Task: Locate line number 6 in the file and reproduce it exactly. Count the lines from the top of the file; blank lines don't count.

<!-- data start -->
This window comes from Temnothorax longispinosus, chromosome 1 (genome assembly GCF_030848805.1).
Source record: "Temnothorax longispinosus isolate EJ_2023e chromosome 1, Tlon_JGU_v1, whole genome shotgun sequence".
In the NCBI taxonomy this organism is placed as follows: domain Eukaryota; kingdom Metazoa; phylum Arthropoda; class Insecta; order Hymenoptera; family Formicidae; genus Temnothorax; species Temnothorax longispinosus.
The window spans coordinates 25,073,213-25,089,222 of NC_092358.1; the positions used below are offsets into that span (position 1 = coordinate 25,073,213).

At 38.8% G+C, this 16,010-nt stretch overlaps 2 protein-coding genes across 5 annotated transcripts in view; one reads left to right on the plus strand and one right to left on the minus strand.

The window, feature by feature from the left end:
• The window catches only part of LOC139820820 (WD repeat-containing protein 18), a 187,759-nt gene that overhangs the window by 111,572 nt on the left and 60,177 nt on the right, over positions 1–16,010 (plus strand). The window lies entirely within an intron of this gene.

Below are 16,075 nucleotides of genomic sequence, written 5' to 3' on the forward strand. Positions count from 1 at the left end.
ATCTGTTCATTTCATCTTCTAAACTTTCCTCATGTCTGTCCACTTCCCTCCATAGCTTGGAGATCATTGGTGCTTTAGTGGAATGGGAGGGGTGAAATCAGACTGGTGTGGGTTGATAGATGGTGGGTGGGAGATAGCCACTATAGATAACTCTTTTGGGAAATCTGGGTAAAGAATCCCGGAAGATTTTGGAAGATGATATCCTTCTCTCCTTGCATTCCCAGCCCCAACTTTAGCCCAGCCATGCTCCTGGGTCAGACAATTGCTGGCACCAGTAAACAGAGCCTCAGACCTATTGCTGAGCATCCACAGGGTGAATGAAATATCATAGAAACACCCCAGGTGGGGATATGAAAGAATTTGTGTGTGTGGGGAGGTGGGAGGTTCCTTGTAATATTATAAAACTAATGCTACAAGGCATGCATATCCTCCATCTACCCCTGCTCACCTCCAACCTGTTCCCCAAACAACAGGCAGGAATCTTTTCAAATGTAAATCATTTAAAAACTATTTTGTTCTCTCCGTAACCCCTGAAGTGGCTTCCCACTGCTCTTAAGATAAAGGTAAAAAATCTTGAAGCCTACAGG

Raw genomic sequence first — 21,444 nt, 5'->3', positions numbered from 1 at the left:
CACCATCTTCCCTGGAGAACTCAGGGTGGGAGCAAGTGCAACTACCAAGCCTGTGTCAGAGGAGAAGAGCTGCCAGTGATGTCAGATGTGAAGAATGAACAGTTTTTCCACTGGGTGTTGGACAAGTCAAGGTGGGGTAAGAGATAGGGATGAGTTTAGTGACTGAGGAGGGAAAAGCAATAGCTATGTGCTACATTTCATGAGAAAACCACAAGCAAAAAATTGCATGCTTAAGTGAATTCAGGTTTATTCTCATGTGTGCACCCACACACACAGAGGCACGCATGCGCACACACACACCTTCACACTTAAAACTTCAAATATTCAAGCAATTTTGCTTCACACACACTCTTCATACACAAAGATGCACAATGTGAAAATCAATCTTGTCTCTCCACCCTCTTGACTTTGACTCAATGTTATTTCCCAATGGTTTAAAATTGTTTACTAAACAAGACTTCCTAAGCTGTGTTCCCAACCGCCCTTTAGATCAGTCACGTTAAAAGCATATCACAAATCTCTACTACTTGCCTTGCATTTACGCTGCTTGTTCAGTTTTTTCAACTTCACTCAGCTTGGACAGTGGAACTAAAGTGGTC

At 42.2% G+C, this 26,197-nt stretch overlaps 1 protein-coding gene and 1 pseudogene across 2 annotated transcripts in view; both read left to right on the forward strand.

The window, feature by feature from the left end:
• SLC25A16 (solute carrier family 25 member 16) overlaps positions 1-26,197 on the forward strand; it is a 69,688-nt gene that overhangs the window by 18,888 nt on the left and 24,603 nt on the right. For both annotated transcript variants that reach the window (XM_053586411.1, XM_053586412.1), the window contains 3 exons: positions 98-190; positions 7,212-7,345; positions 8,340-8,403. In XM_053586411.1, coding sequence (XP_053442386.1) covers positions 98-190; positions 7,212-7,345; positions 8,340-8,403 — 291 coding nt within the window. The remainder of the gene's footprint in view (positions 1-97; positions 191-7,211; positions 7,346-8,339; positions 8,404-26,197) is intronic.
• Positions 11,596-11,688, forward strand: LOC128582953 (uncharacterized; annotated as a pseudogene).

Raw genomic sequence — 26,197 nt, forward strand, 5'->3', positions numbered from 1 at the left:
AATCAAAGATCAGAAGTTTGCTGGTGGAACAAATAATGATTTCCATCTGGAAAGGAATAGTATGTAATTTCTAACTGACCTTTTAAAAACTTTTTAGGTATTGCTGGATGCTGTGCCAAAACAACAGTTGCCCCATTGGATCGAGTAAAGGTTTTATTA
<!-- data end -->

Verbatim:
The window, feature by feature from the left end: